In 1966, Ed Ruscha drove along the Sunset Strip in West Hollywood, Los Angeles. Using a motorized camera mounted on the back of a pickup truck, he methodically photographed all of the buildings on each side of the street.
The Getty Research Institute (GRI) used those photos to create the jaw-dropping web exhibit 12 Sunsets: Exploring Ed Ruscha’s Archive, an interactive website that allows users to see what the road, the city and the people looked like over the course of more than 50 years.
“Ed Ruscha’s engagement with the Los Angeles cityscape is profound. Since the mid-1960s he has taken more than a half-million photographs of the streets of Los Angeles, which have been at Getty Research Institute since 2012,” said Mary Miller, director of Getty Research Institute. “We aim to activate this rich material and make it widely accessible and appealing to anyone interested in art or the recent history of this great city. The vast majority of these photographs have never been seen before, and making them accessible opens up new avenues for inquiry about one of the most significant artists of the postwar period, as well as a major part of Los Angeles history.”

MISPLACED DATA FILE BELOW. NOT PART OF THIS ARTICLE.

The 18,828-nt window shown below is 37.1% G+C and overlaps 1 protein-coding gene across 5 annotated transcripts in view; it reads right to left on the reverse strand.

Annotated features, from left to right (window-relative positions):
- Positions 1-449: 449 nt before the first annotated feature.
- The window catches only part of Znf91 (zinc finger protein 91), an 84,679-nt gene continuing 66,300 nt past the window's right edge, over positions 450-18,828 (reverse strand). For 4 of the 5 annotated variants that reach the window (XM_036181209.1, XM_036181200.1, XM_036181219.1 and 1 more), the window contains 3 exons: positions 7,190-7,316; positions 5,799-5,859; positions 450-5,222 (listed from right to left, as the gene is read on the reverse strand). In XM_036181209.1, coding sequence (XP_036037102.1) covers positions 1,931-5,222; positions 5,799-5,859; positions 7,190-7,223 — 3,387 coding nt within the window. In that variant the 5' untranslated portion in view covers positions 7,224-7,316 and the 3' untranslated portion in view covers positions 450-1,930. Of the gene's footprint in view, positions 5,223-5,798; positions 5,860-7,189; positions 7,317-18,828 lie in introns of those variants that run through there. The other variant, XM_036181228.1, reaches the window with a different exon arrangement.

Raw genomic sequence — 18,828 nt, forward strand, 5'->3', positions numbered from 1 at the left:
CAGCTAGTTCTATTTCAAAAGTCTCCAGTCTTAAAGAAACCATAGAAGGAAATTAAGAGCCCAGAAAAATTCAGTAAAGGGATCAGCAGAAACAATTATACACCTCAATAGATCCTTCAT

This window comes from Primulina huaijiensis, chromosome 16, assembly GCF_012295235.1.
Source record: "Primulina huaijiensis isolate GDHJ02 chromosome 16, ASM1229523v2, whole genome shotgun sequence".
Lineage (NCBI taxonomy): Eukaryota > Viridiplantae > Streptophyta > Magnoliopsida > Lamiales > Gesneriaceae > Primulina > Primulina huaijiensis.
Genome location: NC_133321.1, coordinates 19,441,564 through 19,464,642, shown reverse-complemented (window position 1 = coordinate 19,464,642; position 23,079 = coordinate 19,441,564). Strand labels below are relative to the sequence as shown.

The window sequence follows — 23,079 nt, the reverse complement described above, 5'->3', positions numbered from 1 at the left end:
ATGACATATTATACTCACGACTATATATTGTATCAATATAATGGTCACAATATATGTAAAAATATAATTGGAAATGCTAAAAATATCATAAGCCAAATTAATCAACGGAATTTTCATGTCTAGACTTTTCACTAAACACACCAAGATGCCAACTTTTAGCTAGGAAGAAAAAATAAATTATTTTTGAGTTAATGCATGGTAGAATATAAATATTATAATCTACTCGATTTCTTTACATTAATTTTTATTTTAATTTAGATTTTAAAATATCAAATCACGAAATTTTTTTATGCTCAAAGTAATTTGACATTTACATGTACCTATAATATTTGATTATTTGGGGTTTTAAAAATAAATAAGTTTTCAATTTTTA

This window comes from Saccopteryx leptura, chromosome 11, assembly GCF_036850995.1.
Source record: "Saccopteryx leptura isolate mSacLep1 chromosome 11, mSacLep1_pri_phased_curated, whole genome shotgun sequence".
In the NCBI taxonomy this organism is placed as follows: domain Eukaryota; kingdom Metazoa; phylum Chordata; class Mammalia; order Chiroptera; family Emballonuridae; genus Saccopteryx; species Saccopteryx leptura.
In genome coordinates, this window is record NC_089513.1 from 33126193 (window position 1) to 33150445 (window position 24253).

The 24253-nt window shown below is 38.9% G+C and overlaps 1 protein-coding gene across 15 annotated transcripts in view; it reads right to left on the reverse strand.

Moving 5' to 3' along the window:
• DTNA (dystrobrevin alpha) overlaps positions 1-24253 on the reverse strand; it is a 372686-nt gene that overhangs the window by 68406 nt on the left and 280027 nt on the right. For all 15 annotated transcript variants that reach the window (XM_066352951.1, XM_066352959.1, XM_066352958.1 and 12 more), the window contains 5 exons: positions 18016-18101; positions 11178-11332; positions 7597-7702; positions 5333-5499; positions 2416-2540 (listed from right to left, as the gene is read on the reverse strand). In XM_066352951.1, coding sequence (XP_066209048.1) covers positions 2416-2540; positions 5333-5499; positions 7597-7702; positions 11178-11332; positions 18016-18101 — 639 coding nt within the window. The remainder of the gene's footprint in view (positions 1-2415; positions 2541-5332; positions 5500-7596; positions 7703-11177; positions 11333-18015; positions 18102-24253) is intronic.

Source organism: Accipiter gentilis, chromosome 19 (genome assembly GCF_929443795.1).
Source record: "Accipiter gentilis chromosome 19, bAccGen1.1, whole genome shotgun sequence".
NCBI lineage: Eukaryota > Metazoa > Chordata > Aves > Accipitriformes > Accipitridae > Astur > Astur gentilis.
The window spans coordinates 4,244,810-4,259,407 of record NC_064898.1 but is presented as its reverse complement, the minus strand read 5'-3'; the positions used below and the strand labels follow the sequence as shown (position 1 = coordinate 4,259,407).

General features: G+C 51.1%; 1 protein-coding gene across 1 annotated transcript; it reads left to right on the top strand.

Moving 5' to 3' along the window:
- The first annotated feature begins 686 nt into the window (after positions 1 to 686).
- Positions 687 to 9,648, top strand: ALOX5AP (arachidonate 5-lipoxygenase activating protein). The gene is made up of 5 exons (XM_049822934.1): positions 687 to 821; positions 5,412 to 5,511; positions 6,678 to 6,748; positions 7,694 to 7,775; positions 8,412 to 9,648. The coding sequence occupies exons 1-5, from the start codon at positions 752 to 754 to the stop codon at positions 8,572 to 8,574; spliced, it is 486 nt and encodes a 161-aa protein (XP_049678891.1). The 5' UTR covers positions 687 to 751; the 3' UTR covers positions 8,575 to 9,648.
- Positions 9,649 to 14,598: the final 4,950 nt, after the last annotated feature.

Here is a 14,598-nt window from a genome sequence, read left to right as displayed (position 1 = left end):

The website, designed by Stamen Design working with Getty Digital, allows users to “drive” down Sunset Boulevard in 12 different years between 1965 and 2007, as well as to view, search, and compare the more than 65,000 photographs of this key urban artery. Entering this user-friendly website, visitors can navigate Sunset Boulevard in a particular year, browsing tens of thousands of geotagged photos, with images from both sides of the street. Users can search by address, explore how neighborhoods changed over the years, compare sites at different times, and search the images by words on signs or by subject – functions made possible by optical character recognition and computer vision.